“For years he’d be hammering and scraping away in that shed and I was too busy in the house to find out what he’s at. Now I see it all. He’s doing buck all, sharpening away at a saw I’ve never seen him use. Even when he puts the bins out he makes it out to be a big job and comes back sweating and stuff and looking tea.”
Over 90% of women complained that even the bins were not put out correctly and that more often than not, half the rubbish will have spilled out from the house to the end of the driveway by the time he’s left it out.
In other news, a Brocagh woman has told her husband that she’s addicted to social distancing at home and that she may need to extend it for another 24 months.
Our reporters spent most of yesterday wandering around the county asking people, from a safe distance, what their plans are for reintegration into normal life again and what is the first thing they’ll do.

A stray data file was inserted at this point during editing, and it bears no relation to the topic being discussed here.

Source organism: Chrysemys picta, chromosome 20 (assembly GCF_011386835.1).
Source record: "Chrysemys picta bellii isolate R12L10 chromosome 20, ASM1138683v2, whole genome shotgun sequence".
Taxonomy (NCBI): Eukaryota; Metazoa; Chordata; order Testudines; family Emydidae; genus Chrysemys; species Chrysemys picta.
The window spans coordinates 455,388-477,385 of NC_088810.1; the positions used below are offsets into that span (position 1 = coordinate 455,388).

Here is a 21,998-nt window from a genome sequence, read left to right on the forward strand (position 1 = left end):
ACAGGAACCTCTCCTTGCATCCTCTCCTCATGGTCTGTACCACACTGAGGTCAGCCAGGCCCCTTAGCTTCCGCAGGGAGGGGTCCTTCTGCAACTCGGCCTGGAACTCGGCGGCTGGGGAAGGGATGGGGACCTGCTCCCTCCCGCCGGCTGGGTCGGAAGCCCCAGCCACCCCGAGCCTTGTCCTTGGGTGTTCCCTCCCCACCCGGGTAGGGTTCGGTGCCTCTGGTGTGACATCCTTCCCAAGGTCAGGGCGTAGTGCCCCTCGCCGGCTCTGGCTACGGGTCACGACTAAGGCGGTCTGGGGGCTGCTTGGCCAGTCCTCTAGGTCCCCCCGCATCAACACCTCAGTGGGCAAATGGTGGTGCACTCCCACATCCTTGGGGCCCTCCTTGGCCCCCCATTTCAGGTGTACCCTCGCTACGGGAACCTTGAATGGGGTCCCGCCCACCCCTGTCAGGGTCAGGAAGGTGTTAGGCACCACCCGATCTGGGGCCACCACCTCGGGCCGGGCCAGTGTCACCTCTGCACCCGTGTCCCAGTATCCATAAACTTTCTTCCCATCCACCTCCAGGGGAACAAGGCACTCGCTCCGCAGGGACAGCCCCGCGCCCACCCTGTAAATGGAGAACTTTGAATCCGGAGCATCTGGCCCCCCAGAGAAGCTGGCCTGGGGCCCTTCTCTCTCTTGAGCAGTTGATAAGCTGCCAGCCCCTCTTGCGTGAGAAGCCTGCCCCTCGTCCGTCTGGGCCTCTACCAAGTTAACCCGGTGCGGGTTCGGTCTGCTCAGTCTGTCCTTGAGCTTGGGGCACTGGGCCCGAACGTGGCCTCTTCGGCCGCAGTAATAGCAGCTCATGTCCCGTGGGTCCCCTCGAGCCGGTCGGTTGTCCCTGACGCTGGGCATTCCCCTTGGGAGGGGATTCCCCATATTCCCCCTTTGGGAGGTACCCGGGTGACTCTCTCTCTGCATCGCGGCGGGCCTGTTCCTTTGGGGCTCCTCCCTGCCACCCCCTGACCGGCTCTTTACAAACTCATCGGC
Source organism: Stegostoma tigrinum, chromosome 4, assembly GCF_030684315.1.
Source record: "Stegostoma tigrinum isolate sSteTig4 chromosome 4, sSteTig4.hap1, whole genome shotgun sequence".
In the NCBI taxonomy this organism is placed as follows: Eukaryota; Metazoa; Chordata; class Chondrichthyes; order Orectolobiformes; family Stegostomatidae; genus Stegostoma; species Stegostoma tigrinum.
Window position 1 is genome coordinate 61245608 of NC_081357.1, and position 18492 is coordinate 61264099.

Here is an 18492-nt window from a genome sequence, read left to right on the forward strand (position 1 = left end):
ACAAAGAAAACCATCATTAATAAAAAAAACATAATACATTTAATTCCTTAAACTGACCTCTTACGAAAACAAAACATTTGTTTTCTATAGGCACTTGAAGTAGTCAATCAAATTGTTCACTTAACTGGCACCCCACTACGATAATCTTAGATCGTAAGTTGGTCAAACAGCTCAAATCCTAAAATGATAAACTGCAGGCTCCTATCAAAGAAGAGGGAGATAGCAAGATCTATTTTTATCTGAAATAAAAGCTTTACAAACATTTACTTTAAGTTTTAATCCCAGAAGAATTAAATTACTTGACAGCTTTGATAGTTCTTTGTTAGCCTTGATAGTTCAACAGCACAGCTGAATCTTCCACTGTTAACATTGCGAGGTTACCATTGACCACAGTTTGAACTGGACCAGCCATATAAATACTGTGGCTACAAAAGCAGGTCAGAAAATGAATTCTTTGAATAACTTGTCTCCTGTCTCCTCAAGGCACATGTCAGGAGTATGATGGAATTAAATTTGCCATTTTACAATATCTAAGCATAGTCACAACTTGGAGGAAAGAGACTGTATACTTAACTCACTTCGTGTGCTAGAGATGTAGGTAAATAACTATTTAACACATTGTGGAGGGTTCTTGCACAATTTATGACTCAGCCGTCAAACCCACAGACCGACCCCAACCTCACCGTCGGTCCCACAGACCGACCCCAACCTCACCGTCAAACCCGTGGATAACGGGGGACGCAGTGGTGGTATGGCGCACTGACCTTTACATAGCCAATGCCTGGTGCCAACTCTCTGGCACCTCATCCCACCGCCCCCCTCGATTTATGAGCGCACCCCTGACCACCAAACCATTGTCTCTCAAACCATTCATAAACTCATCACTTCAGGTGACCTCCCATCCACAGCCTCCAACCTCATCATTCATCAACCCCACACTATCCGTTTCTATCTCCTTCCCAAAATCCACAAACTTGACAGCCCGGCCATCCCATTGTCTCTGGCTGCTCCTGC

“I’ve had a lot of time to watch old videos. So, as soon as I can, I’m going to raise funds to build a marble statue in the middle of the hamlet of Plunkett Donaghy in the pose when he kicked that ball in the 1986 Ulster Final.” C MACKLE, MOY
“Flat out Massey diffing the whole way to Cappagh” P McCANN, GALBALLY
“This has given me time to reflect, and, in an act of solidarity with our neighbours, I’m going to buy an Urney jersey. I suppose they’re not that bad.” A HARKIN, STRABANE
“Straight to the pub. The bars being closed has turned me into an alcoholic.” K LUNDY, COALISLAND
“The barber. Doing your own colouring is unreliable. I look like an Armagh flag.” O MULLIGAN, COOKSTOWN